Recently, a friend of mine who is the Global Business Manager for a world famous fashion label announced on Facebook that she was going to a vintage clothes fair at Alexandra Palace in London. Although the styles she launches are aimed at the under-30s, she finds vintage fashions a source of inspiration, plus as a true fashionista, she loves going to any event that involves clothing.
I also noticed that a number of her fellow fashion designers have in recent months been sporting vintage pieces by legendary designers in their Facebook photos. Then, a chance remark about the value of a vintage Chanel bag I happen to own, got me thinking about the money that can be made by buying and selling vintage clothes and accessories. It also stopped me just throwing the bag in the back of the wardrobe after I’d investigated prices on eBay. I should have been paying closer attention to the media!
In Summer 2014, C4 broadcast This Old Thing: The Vintage Clothes Show presented by Dawn O’Porter. The series seemed to hit the spot with several female journalists, who swiftly saw the opportunity to entertain readers with stories of their vintage kaftans and offer very useful advice I might add, about how to revive a clothes item that’s a few decades old. Reviving is often called “upcycling” now and refers to altering an old garment to modernise it, or make it more flattering. All this interest in the vintage clothes market is a by-product of the economic crisis, and it’s one that even Vogue has devoted pages to.
Where Vogue goes, other fashion magazines follow and the trend has filtered through to the High Street, where shoppers are looking for individuality as well as great value. Vintage offers both of those. Lynette Peck, owner of Lovely’s Vintage Emporium, which was voted the UK’s best online vintage shop in 2013, says that “globalisation means every high street around the world is looking similar,” and that the stylish solution is to go vintage.
Lynne has created a healthy online business out of vintage, and there’s room in this market for others to join her. Press stories suggest that if you’ve got a good eye for a ‘statement’ garment you can make exceptional profits: how wonderful to be the woman who took an Elsa Schiaparelli jacket to a Christies auction and stands to make a 66,500 per cent when it goes under the hammer. She bought it for £15 on eBay and Christie’s have valued it at a massive £10,000! How did she manage that?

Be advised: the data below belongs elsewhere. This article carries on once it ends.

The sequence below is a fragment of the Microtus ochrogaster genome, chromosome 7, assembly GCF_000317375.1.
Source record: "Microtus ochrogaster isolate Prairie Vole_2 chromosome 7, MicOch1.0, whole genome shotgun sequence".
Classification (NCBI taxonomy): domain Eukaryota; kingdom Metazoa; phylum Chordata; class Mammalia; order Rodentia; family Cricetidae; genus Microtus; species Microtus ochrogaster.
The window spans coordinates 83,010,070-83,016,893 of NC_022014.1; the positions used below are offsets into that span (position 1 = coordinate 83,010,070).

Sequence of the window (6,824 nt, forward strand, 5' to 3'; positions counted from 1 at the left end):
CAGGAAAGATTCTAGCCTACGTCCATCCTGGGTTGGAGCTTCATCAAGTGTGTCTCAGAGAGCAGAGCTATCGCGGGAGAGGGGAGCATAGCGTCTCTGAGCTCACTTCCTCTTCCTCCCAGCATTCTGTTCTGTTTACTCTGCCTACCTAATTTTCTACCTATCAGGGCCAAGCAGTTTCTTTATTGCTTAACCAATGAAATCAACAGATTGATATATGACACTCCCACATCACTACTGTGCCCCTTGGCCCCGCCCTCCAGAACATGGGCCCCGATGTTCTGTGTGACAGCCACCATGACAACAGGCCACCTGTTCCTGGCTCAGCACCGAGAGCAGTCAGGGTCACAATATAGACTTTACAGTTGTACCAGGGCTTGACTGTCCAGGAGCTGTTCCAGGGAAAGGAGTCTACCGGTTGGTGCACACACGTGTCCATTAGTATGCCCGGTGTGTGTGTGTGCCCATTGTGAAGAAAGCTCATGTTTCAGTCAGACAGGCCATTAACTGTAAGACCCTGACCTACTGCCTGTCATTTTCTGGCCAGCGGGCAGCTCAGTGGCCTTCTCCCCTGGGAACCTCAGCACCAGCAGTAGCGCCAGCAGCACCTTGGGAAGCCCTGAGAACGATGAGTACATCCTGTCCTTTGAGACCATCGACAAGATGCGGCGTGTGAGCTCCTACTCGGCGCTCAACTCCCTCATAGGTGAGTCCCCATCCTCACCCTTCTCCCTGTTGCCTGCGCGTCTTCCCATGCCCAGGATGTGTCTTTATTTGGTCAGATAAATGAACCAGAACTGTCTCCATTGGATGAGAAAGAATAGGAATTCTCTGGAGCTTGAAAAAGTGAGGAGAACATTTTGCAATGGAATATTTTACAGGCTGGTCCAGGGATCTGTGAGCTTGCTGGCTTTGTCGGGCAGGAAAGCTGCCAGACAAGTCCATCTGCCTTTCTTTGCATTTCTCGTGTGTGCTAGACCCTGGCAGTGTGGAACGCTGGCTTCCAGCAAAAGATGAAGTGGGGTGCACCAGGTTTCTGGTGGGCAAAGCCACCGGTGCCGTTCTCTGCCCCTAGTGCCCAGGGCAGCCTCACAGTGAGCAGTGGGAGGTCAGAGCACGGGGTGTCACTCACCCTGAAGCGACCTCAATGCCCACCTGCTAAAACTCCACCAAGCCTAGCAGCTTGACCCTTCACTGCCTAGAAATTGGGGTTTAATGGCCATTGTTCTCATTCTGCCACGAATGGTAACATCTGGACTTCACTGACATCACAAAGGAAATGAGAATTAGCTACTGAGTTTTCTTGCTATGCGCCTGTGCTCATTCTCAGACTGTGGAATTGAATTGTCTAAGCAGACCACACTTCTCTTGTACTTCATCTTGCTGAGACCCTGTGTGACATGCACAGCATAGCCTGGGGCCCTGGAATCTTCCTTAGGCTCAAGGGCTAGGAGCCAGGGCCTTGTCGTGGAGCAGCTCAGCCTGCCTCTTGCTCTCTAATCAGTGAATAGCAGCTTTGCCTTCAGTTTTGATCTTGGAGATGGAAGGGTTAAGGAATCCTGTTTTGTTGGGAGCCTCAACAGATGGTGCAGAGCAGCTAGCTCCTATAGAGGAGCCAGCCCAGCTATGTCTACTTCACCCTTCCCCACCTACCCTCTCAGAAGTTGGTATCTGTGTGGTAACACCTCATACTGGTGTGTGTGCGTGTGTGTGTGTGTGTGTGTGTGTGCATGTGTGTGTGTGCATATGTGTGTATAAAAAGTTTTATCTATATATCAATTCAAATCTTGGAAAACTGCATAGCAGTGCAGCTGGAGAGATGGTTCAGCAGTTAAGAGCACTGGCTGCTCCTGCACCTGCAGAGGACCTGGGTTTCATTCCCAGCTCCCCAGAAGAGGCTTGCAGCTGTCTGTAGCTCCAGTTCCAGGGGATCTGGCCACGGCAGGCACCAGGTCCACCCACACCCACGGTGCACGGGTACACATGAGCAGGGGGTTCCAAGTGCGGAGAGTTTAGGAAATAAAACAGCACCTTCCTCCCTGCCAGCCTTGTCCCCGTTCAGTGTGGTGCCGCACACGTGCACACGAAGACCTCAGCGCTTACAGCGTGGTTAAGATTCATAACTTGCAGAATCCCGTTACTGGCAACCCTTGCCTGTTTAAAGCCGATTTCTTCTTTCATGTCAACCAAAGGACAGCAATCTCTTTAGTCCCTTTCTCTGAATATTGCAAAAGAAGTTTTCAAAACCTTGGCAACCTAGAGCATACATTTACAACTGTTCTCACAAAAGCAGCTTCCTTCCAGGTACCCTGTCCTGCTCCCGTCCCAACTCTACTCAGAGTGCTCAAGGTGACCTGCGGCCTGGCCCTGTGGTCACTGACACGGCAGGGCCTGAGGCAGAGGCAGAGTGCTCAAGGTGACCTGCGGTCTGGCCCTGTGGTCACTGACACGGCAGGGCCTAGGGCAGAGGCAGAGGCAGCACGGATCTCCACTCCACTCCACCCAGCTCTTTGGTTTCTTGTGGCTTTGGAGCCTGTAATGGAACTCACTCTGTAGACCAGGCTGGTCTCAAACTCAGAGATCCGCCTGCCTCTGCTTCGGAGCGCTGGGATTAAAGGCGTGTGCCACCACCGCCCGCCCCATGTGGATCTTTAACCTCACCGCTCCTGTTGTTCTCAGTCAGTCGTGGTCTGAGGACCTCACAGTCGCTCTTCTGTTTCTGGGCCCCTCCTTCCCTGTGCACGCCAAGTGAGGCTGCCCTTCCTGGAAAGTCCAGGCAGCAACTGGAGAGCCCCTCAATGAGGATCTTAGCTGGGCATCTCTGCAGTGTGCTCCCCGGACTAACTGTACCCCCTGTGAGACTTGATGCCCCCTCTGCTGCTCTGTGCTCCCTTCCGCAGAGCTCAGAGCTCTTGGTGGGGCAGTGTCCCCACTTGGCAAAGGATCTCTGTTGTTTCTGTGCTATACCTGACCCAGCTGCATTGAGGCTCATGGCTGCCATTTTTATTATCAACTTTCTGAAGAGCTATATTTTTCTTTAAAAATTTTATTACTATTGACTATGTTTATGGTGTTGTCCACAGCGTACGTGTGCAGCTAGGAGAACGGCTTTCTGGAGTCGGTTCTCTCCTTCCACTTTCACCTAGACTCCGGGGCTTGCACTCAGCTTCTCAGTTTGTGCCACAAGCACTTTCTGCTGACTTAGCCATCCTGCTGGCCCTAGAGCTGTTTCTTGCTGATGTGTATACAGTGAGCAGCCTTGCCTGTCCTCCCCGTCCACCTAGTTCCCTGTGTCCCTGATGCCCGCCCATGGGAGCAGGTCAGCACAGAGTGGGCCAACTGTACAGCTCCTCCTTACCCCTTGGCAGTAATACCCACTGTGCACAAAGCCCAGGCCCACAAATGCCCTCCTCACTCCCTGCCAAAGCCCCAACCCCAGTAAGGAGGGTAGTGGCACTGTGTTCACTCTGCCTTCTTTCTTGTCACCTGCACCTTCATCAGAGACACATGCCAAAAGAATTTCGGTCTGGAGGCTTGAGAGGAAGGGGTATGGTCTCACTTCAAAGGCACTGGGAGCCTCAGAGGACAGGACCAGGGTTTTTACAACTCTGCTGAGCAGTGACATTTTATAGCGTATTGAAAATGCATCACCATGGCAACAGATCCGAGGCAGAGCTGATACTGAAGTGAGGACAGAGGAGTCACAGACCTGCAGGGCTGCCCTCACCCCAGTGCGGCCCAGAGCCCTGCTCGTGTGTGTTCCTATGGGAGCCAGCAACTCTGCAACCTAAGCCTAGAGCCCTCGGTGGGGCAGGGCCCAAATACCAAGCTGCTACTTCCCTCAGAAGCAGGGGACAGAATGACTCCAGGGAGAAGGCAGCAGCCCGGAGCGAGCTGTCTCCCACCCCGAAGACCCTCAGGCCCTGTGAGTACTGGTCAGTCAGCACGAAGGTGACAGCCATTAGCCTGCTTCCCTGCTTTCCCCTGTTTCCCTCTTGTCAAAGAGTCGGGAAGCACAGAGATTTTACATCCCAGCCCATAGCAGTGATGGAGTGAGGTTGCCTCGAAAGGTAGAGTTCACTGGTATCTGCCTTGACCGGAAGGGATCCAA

Similar stories that might inspire you are the Chanel dress bought for £150 which sold for £25,000 and the £60 Lanvin dress that went for £7,000. It certainly sounds like vintage has commercial potential!
So here are some tips about ways to approach this from a business perspective. One of the advantages of the vintage clothes business is that you don’t need shop premises; you can sell via eBay, set up your own online store, or even host vintage parties in your home. There are lots of ways you can get creative with selling that doesn’t require you to become a shop owner.
Invest in designer vintage if possible. The big names such as Chanel, St. Laurent and Dior are all highly desirable, but if you want to start with lower outlays, then designers like Pucci, Jean Muir, Biba and Mary Quant are good choices, because they are all iconic 60s designers.
Yes, men are into vintage as well. Again, look out for 60s suits and shirts, such as velvet suits by Mr Fish. Vintage evening wear is another excellent choice.
If you know who wore an item and you can prove it, and the celebrity is very popular, then you should probably approach an auction house to sell it.
Shoes and Handbags
If you have any Jimmy Choo or Manolo Blahnik shoes in your possession, then you already have stock to sell. Alexander McQueen shoes are also popular in the vintage market, because sadly he won’t be designing any more. In fact, anything by McQueen is valuable.
But, the biggest buzz is around bags. After all, one size fits all. The bags to look out for are the Fendi ‘Baguette’ and the Hermès ‘Birkin’ or ‘Kelly’ bag, as well as the ever-popular Chanel handbags. But bags from specific periods, rather than designers, are also a hit. The “Mad Men’ television series spawned a 50s fashion revival, so bags from that period are also hot.
Investing in vintage requires plenty of research, but that’s part of the fun. It would be wonderful to discover a treasure in the back of a cupboard, at your local charity shop, or at a jumble sale. What could be more rewarding than turning your ‘shopping’ skills into a profitable activity? You might turn old gold into new!